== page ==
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Floyd Mayweather Jr. is currently biting the hand that feeds him

Joseph Herron Updated
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On Sunday, February 15, during the NBA All-Star game, the host network broadcasting the annual event, TNT, momentarily shifted focus away from the field of play and directed its attention to the pound for pound best fighter in boxing, Floyd Mayweather Jr.

(Image courtesy of Showtime)

While many were hoping to hear a long overdue announcement of the much clamored “fight of the century” finally materializing, Mayweather once again disappointed anxious sports fans everywhere by shooting down rampant reports that a fight was indeed imminent.

“I haven’t signed yet, and he (Pacquiao) hasn’t signed yet,” Floyd Mayweather Jr. told veteran basketball analyst David Aldridge during Sunday night‘s NBA game. “It’s just been speculations and rumors, but hopefully we can make the fight happen.”

With another, almost predictable and highly publicized letdown, many casual and mainstream sports fans are starting to adopt an understandably apathetic attitude regarding the belabored super fight.

On Monday morning, longtime Mayweather supporter and ESPN personality Stephen A. Smith, vented his respective frustrations on the air, and admitted to losing confidence in the probability of the most lucrative fight in boxing ever taking place.

“I’m less confident, believe it or not, because NBA All-Star weekend has passed,” stated the ESPN “First Take” broadcast journalist.


“Usually when you’re going to have a fight, particularly one in the ballpark of this magnitude, you really capitalize on marketing something during Super Bowl week, or NBA All-Star weekend.”

“The fact that both of those dates have passed, with no deal being signed, I’m becoming more and more apprehensive that the fight will happen.”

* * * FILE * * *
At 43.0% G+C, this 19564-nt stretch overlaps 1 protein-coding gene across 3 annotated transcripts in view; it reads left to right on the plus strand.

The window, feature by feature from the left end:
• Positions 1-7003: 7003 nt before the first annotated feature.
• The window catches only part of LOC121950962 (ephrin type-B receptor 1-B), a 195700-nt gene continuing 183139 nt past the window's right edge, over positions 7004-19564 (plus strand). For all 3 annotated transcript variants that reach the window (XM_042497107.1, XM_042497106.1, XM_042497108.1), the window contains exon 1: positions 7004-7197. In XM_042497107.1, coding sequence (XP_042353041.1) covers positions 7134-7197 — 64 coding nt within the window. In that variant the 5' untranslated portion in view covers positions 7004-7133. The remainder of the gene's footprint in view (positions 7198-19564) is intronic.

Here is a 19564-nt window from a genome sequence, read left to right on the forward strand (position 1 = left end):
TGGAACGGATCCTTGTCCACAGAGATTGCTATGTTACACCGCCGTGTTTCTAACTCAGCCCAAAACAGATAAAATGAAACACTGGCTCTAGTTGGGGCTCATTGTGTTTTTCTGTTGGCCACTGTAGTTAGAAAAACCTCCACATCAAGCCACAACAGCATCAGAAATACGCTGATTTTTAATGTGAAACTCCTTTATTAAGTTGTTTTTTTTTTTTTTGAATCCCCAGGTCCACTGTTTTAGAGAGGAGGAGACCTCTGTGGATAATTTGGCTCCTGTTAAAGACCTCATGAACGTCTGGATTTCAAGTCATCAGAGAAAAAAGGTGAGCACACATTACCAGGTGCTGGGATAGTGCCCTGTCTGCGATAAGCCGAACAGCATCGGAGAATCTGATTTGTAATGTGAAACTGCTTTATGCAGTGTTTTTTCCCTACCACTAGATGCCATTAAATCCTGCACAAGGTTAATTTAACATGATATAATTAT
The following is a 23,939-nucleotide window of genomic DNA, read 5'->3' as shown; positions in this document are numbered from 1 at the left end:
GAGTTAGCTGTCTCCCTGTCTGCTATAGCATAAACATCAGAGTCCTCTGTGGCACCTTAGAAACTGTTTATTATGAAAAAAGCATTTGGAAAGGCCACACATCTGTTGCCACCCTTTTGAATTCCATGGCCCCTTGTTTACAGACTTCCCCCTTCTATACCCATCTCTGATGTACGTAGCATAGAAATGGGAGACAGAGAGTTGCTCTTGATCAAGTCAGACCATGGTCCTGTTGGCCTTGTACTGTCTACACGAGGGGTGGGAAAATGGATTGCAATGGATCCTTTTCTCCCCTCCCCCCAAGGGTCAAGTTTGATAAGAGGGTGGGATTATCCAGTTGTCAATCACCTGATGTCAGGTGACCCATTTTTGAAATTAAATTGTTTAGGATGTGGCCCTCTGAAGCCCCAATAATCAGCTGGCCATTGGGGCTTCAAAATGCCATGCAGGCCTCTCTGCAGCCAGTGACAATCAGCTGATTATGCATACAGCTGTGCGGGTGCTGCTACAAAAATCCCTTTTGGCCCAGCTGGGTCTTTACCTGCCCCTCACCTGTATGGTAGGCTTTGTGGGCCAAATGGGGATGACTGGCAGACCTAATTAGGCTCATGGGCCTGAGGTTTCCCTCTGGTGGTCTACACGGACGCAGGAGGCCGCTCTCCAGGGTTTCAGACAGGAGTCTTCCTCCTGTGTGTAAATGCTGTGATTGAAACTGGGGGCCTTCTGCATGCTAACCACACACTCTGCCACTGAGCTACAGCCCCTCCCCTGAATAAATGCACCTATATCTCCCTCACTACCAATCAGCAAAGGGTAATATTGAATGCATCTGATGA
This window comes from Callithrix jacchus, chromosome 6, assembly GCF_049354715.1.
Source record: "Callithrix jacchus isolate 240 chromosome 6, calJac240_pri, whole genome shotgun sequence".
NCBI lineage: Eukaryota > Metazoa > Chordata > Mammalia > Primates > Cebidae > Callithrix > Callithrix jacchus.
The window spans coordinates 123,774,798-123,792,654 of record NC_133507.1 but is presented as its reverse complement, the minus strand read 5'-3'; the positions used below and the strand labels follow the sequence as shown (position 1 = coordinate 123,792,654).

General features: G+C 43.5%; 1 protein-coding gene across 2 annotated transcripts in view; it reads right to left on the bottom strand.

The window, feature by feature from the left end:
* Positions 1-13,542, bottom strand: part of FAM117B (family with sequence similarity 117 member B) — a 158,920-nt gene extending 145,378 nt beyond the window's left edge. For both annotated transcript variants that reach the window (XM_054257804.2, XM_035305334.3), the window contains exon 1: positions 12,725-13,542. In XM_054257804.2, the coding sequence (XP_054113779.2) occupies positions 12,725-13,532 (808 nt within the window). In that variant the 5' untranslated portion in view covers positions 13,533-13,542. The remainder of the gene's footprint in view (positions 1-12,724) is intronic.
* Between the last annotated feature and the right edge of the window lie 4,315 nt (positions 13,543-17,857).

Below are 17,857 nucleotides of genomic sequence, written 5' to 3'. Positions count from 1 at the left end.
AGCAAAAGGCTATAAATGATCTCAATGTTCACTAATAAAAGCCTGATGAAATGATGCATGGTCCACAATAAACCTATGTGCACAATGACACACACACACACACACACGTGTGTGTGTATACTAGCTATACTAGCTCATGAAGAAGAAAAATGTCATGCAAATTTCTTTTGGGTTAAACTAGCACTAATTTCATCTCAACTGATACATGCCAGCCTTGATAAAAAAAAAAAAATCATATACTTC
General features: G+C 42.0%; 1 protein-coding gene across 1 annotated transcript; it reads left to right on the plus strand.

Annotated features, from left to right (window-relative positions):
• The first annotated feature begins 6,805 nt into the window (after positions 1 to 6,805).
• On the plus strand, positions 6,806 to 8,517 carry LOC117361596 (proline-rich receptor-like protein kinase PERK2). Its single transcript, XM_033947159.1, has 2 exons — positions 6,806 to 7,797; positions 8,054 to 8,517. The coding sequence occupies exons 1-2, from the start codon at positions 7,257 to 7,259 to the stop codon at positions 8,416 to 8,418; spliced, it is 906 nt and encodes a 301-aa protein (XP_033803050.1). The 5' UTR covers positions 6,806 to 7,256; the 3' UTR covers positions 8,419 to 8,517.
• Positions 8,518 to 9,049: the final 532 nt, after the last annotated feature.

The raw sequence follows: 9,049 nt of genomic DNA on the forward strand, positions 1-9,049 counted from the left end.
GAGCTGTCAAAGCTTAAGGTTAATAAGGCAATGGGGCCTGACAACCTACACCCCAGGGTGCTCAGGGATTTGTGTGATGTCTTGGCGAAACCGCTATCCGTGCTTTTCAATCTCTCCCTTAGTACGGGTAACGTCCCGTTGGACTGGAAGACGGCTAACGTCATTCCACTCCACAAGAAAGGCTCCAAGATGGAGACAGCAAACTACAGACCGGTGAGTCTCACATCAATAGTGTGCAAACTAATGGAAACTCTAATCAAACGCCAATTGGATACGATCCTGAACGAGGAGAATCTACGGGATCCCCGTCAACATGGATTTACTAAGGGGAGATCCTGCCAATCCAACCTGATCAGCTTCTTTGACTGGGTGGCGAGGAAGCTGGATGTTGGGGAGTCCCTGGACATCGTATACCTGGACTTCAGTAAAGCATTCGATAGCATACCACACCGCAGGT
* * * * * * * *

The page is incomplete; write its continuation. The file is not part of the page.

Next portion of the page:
Floyd Mayweather has told me that he is trying his best to make the fight happen. Obviously, he believes that Bob Arum continues to be in the way, and there are others that agree with him. I have contacts at both networks, folks within the boxing community, who say the same thing because Bob Arum is not just going to step aside.”

“But it is undeniable that ultimately if Floyd is hell-bent on getting this deal done, it can get done.”

“Me personally. I’m tired of talking about it…I know I have to though. Not just for the purposes of this show, but because I love the sport of boxing. And to me, Mayweather vs. Pacquiao is what the sport of boxing deserves.”

"As a boxing fan, I’m not interested in seeing either one of them fight anybody else until they fight each other."


"I know the Pacman wants it bad, and with all of the junk that Manny Pacquiao and his people have been talking recently, Floyd should want this fight just as badly."

“And since Floyd Mayweather consistently tells us that he wants to give us the fights that we want to see, this is the one that we want. We deserve to see the fight we want to see…we want Mayweather vs. Pacquiao. And anybody who is getting in the way of this fight materializing, a pox on their house!”

While Smith doesn’t proclaim to be a boxing insider, and probably isn’t as ring savvy as most die-hard fight fans, the ESPN analyst’s opinion does hold mainstream significance, and seems to mirror the sentiment of the casual sports fan at the present time.

Rest assured, the fight will inevitably happen this year, and boxing’s prima donna will announce the fight when he’s finally ready.

Because the highly touted Mayweather/Pacquiao fight is currently being mandated by the real bosses of boxing, the always passionate fight fans, neither fighter has a justifiable or acceptable alternative at this stage in their respective careers. The unforgiving benefactors of boxing have issued an ultimatum to the two camps:

“Either face each other now, or inevitably suffer the consequences.”

Both Mayweather and Pacquiao are completely aware of what their marching orders entail.

The real problem now lies with the ostensibly depleting level of interest from sports fans everywhere. Each day the fight isn’t publicly announced, the overall fascination, attraction, and significance of the event seems to diminish.

From what most boxing insiders are saying, a “Mayweather vs. Pacquiao” deal is all but done.

If that is indeed the case, Floyd would be wise to offer a more reassuring message to those who have made him the highest paid athlete in the world.


Instead of denying reports of any contracts being signed in the presence of millions of interested sports fans, an encouraging response would have ultimately been much more advantageous.

Any veteran entertainer knows never to take their public for granted…for they might not be there when he or she needs them the most.

Although pugilism is a sport, boxing is entertainment first and foremost.



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